News From the Library–Nov. 25, 2013



Happy Thanksgiving!


Third graders listened to Thanksgiving Day Thanks by Laura Elliott this week and enjoyed coming up with things they were thankful for just as Sam did in the story.  This is a charming little book that also gives great information about Thanksgiving, including facts about the first Thanksgiving and interesting tidbits of information about thanksgiving foods and customs.  Did you know that a ripe cranberry will bounce?

Also in the library this week… (this was Parent Conference Week so some classes missed library.)

Kindergarten–Kindergarteners enjoyed The Great Gracie Chase by Cynthia Rylant.  This is a perfect book to use with the Visible Thinking Routine, Here Comes Trouble.  Students noticed in the book when the plot problem started and gave ideas about how it might be solved.  The format of this book and the fantastic illustrations by Mark Teague make it a wonderful read aloud for this age group.

First Grade–For a little pre-Thanksgiving fun, first graders heard Turkey Suprise by Peggy Archer.  Two pilgrims boys start out to find a turkey for their Thanksgiving dinner and even with the turkey’s less than successful escape attempts, they decided to opt for pumpkin pie instead.  A cute story for the holiday!

Third Grade–see opening post


Happy Thanksgiving to you all!


News From the Library-Nov. 11, 2013



Fifth and Sixth Graders were introduced to our new online daily newspaper this week.  News-o-Matic is a free app for the iPad and we have a yearly subscription to the actual newspaper.  Everyday, the content changes and it is filled with interesting stories and great information and videos.  There are games to be played using the content as well.  In addition, teachers can receive a daily lesson plan with activities that are aligned to Common Core Standards.  This is a great product!  And best of all….the students loved it!  I have put it on our two iPad minis and students love “reading the paper” during their silent reading time.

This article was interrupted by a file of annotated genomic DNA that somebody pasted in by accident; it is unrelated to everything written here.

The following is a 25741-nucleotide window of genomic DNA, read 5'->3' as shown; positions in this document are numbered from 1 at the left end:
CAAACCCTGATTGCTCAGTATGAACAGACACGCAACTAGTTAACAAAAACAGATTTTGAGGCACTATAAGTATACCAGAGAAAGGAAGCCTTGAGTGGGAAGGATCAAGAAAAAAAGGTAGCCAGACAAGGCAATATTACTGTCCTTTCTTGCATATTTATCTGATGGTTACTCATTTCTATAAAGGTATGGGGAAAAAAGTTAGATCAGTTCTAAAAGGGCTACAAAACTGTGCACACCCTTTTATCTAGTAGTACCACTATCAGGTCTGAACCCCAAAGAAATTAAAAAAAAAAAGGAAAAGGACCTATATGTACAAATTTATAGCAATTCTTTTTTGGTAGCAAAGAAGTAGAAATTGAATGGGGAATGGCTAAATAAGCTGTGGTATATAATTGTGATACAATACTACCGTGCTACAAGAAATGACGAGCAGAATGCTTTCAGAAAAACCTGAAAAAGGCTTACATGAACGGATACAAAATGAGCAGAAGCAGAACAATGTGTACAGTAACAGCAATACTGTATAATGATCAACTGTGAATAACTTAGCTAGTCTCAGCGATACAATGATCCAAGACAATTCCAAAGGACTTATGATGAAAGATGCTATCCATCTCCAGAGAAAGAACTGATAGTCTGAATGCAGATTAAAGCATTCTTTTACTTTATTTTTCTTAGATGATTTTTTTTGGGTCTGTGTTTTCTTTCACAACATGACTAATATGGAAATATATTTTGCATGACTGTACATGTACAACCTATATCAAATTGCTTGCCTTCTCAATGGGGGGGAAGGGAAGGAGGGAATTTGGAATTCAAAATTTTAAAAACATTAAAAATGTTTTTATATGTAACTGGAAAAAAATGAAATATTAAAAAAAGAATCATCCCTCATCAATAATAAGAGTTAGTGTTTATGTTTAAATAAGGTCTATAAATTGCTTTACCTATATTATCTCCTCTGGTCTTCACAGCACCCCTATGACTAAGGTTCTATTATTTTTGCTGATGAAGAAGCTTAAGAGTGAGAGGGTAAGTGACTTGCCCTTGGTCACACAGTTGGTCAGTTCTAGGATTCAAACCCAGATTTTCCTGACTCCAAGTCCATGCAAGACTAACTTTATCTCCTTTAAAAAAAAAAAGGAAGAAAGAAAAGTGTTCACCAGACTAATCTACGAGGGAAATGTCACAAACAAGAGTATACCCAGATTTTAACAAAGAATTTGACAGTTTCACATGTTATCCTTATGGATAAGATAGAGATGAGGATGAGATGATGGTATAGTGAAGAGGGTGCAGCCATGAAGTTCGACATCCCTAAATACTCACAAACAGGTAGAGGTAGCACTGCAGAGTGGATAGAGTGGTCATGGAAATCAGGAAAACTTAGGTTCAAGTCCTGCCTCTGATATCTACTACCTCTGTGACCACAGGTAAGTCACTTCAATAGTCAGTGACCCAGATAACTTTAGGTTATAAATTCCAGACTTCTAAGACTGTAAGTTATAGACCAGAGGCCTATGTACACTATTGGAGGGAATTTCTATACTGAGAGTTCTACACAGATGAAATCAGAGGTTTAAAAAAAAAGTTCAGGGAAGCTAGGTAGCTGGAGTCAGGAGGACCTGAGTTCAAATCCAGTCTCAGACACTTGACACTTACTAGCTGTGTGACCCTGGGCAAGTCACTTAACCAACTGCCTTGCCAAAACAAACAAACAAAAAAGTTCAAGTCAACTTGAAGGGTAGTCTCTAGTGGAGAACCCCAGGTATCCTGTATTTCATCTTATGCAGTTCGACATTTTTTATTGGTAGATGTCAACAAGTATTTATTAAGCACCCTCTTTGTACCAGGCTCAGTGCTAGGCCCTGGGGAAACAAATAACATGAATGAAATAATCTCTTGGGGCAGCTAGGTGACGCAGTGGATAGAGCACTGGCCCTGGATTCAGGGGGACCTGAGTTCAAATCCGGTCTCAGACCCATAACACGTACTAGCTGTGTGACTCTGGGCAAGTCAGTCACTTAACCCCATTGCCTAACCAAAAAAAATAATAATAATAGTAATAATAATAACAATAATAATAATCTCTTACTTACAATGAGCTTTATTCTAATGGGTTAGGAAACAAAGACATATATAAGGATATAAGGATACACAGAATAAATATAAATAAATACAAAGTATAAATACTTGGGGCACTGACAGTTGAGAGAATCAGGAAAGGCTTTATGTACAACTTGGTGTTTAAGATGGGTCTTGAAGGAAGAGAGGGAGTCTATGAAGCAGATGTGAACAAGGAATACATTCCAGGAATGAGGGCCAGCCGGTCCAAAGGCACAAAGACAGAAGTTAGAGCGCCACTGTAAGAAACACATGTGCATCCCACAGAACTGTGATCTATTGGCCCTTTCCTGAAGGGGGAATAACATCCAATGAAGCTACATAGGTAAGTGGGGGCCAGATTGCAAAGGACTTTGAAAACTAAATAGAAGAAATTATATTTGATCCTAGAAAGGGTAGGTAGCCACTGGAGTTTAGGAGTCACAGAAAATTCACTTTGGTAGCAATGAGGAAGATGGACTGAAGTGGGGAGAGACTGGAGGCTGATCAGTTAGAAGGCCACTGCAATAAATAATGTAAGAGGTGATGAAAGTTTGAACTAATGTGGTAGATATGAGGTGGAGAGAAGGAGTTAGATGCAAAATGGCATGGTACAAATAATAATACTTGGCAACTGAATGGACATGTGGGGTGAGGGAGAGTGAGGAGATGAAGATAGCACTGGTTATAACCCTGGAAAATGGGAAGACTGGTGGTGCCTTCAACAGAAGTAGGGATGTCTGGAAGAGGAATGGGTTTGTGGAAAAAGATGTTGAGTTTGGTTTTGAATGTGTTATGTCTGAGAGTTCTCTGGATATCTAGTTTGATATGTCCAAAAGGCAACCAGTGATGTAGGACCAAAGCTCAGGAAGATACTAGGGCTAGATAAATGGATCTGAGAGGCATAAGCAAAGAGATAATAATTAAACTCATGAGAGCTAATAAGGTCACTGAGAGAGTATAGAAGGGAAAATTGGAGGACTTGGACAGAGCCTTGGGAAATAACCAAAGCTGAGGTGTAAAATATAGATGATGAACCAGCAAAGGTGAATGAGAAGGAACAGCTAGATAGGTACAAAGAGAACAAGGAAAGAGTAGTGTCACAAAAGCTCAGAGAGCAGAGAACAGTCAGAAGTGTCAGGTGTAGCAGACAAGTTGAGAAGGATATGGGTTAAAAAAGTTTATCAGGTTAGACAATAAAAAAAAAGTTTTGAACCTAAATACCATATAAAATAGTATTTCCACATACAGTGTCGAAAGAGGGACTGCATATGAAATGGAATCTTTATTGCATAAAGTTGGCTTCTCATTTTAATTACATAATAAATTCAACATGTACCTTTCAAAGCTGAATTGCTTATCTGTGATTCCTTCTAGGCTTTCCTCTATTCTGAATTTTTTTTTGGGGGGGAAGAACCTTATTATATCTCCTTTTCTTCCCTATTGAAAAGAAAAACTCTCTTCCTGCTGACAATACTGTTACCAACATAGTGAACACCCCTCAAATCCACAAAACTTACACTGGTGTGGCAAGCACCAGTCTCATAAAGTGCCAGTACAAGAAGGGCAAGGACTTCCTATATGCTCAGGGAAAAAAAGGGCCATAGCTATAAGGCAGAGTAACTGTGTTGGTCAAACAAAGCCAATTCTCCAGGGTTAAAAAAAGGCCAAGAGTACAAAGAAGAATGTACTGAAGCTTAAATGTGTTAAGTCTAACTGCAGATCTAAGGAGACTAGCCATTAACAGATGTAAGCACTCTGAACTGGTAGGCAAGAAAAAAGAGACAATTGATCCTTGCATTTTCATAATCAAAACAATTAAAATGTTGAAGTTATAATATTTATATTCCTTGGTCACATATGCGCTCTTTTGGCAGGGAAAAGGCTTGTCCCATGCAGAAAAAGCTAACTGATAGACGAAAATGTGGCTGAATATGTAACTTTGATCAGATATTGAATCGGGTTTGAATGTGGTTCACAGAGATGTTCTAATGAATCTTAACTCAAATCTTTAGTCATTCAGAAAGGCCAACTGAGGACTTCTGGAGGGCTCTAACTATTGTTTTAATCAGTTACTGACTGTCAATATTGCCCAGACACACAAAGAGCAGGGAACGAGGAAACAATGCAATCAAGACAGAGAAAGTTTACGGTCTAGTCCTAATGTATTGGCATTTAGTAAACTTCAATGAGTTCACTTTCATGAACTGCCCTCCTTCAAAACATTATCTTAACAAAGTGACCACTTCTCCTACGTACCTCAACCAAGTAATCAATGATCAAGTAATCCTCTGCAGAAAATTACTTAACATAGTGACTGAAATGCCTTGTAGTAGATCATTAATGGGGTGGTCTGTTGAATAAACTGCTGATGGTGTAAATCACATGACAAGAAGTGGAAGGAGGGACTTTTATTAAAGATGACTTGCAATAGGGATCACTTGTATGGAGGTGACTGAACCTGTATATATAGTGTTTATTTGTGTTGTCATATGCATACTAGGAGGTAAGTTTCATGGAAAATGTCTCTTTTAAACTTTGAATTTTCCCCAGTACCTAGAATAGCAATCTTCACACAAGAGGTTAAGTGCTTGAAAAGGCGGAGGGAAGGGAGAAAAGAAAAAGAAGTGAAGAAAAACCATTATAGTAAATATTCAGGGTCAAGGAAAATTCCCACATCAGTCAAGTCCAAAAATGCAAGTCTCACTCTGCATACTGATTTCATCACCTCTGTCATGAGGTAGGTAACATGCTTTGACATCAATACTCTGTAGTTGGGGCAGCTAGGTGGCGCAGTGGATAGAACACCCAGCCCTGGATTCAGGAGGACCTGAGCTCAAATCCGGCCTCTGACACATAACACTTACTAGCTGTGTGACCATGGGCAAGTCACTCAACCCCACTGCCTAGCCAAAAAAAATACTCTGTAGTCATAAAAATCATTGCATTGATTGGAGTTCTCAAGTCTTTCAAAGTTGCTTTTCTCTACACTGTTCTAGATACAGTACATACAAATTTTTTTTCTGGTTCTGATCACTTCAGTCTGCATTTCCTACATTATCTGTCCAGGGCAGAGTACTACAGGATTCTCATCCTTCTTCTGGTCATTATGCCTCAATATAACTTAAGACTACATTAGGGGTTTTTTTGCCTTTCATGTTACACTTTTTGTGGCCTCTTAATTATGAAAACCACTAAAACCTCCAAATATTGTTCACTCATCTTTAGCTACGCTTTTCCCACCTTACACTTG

Also in the Library this week….

Kindergarten–A perfect match for our Visible Thinking Routine called Every Picture Tells a Story, My Snake Blake by Randy Siegel, gave students lots of chances to figure out what was happening by looking carefully at the pictures.  Even the shape of the book gave them some clues before they looked at the cover!

First Grade–First graders worked on making inferences with a fun new book app called Nora and the Noisy Neighbours.  Nora keeps hearing noises from her neighbors and tries to figure out them out.  Students made guesses along with Nora using their knowledge and then compared them what was actually making the noises.  This is a very simple app and perfect for teaching inferences to first graders.


Second Grade-This week second graders heard The Three Little Gators, a fabulously funny variation on The Three Little PigsThe Three Little Gators is a book app and with the Texas accent for the voicing and the great illustrations, students were rolling in the aisles!  After the story, we used Explain Everything to do a comparison of the two books.  I scanned in the Venn Diagram page and then typed in their ideas as we discussed the stories.  Then they took turned moving them into the correct circles.  Lots of fun and very motivating. (Thanks to Matt Gomez for the link to the app and the great tutorials about Explain Everything)